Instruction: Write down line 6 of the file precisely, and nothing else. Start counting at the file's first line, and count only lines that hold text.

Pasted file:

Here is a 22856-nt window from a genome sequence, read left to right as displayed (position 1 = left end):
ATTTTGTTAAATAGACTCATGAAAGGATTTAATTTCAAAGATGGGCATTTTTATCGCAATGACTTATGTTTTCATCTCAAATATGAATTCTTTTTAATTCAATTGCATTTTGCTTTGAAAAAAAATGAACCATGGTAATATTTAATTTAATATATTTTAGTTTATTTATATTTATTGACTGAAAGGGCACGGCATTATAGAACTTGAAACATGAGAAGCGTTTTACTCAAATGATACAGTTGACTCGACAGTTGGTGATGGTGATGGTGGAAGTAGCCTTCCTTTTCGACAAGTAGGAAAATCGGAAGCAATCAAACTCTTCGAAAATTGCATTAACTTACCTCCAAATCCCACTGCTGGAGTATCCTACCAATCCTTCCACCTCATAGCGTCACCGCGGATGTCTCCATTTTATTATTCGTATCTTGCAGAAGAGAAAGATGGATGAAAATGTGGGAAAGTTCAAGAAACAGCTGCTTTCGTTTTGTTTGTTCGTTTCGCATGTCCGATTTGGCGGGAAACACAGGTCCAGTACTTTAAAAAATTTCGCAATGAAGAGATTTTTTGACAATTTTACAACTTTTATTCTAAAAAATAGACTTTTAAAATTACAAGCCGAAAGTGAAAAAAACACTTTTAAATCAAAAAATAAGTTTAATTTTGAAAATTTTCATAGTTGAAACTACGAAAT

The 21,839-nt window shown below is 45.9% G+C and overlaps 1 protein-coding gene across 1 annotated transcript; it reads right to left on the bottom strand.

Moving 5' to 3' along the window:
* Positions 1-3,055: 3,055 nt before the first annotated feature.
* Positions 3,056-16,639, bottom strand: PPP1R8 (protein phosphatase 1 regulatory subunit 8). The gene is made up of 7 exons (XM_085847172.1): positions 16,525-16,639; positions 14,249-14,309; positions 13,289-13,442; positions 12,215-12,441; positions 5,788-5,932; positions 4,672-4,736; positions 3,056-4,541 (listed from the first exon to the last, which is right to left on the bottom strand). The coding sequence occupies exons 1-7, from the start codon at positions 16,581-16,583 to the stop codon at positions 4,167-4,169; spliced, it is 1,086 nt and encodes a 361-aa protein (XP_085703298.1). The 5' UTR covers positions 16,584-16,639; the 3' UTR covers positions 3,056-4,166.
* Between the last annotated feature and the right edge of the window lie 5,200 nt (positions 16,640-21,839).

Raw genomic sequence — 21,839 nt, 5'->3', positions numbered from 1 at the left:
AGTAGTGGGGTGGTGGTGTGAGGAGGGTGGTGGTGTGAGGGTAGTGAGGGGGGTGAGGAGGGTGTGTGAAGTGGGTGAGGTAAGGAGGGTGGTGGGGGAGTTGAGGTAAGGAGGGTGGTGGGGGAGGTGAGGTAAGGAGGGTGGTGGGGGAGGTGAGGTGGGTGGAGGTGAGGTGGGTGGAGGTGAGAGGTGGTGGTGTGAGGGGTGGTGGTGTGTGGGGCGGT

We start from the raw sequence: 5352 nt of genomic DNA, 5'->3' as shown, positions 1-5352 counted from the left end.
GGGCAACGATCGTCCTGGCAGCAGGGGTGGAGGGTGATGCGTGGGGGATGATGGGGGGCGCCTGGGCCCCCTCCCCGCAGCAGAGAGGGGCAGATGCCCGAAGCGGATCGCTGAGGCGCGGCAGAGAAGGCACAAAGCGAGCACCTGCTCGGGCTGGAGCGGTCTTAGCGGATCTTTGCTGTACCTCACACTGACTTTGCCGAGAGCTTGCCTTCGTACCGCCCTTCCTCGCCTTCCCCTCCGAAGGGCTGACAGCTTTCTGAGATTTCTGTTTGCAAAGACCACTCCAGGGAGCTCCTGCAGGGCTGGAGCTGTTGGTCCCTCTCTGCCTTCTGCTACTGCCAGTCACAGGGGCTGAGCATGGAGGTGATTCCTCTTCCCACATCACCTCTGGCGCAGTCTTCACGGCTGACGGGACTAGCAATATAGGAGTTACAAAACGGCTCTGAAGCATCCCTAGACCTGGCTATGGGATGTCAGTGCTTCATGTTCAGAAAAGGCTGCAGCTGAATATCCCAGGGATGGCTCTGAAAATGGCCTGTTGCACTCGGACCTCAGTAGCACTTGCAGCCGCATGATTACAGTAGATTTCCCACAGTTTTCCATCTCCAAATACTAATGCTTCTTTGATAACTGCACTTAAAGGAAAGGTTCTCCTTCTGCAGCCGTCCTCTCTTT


* Positions 3,056-16,639, bottom strand: PPP1R8 (protein phosphatase 1 regulatory subunit 8). The gene is made up of 7 exons (XM_085847172.1): positions 16,525-16,639; positions 14,249-14,309; positions 13,289-13,442; positions 12,215-12,441; positions 5,788-5,932; positions 4,672-4,736; positions 3,056-4,541 (listed from the first exon to the last, which is right to left on the bottom strand). The coding sequence occupies exons 1-7, from the start codon at positions 16,581-16,583 to the stop codon at positions 4,167-4,169; spliced, it is 1,086 nt and encodes a 361-aa protein (XP_085703298.1). The 5' UTR covers positions 16,584-16,639; the 3' UTR covers positions 3,056-4,166.